I watched as former Democrat vice presidential candidate Geraldine Ferrarro opined that the Republican victory was not the big wave that had been predicted. WHAT?
This was about as huge of a repudiation and annihilation that a party can suffer. The Democrats lost control of the house with one of the biggest political party gainsin modern American history. Not only were the crop of new recruits that got the Dems the House in 2006 decimated, but a lot of “old bulls” and powerful chairmen were knocked off as well.
Also, keep in mind that it is the House from which all budget and appropriation bills must originate, and while Nancy Pelosi was re-elected, she is effectively gone. I would even go so far as to say that she ranks below an incoming freshman in terms of influence, even in her own party.
While the GOP did not take control of the Senate due to the fact that only one-third of its members had to face this year’s angry electorate, when you consider that the GOP already held some of those seats and some were beyond hope for a takeover, the Republicans had to win 10 out of 12 – a daunting task.
Picking up more than half a dozen seats, however, is very significant since it shifts the center of gravity in the Senate and makes stopping filibusters impossible. Not taking the Senate also means that Obama cannot run against the Congress as Harry Truman did in 1948.
The Democrat loss of governorships across the board – especially the big states like Michigan, Wisconsin, Pennsylvania, Florida, Ohio – have huge ramifications for the redistricting year. The Republicans are poised to redistrict themselves into an even greater majority in the U.S. House and the various state legislatures.
Also, having a friendly governor in a state is an important asset for any presidential campaign. The advantage now leans toward to the GOP in key states – imperiling Obama’s second term.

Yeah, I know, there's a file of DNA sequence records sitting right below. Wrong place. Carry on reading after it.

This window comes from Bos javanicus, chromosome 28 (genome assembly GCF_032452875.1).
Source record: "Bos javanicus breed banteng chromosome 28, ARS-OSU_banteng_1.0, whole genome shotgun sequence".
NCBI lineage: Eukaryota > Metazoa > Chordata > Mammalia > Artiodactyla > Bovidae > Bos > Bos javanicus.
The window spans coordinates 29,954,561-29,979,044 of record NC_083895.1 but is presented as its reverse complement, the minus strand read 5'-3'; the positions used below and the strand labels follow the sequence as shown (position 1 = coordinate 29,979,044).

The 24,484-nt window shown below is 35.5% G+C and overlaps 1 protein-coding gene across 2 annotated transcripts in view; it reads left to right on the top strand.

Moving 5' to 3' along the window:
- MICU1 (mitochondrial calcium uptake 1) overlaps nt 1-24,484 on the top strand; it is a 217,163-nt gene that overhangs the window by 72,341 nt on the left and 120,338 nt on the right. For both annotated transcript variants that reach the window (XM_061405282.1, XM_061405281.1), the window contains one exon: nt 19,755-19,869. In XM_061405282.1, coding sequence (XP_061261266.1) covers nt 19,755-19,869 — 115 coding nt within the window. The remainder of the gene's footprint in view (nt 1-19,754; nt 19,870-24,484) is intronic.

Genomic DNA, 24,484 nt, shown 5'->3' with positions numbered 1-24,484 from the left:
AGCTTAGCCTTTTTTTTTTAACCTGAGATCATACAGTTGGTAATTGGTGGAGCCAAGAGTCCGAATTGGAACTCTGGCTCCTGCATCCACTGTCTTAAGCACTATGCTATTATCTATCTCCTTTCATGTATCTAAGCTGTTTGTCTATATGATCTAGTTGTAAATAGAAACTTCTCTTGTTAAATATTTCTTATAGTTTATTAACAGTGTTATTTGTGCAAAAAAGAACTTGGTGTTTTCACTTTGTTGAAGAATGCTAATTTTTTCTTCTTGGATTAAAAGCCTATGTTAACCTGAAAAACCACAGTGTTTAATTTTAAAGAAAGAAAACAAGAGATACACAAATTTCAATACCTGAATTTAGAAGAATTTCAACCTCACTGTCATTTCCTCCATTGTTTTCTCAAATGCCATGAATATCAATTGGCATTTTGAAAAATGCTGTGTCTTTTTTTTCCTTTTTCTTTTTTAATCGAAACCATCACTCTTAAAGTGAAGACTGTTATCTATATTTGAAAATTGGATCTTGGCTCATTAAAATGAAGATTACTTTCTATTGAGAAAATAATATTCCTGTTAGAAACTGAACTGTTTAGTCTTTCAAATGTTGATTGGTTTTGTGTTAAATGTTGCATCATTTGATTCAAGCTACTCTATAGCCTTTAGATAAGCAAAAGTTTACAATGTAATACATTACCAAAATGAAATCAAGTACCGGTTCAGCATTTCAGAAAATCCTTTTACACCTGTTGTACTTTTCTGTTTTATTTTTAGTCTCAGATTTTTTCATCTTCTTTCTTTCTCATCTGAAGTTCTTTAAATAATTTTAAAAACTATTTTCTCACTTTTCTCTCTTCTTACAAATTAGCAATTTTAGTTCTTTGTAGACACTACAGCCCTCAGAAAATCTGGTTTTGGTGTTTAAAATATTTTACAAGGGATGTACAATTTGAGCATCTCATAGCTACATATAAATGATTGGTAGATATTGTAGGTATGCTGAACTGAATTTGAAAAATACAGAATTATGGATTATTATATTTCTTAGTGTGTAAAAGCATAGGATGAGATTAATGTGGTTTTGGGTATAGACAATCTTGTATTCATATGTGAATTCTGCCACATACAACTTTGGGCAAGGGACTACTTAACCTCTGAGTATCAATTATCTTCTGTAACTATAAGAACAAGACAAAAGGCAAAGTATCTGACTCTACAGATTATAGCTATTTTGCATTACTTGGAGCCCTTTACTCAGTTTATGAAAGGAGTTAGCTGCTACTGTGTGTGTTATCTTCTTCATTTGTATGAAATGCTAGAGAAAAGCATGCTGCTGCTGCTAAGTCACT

The Tea Party, which is now bonded to the GOP, was a huge factor – not only in their own winning candidates, but the grassroots energy they generated throughout the nation. Some pundits see the defeats of Christine O’Donnell and Sharron Angle as some sort of indication of Tea Party weakness. No one should have expected that all Tea Party candidates would win, and the weaker ones did lose. To fully judge the Tea Party impact, you need to see their wins in the Republican primaries, their wins in the general election and their undoubted influence as the foundation for the broad range of GOP victories.
Ironically, I see the victory of Harry Reid, in Nevada, as the gift that keeps on giving. Had he lost, New York’s Chuck Schumer or Illinois’ Dick Durbin would be taking the helm in the Senate. They would not have the same negative national image and propensity to say stupid things as does Reid. Reid’s pugnacious victory speech gives the American people the personification of their angst against Washington, and is an albatross around the neck of the President.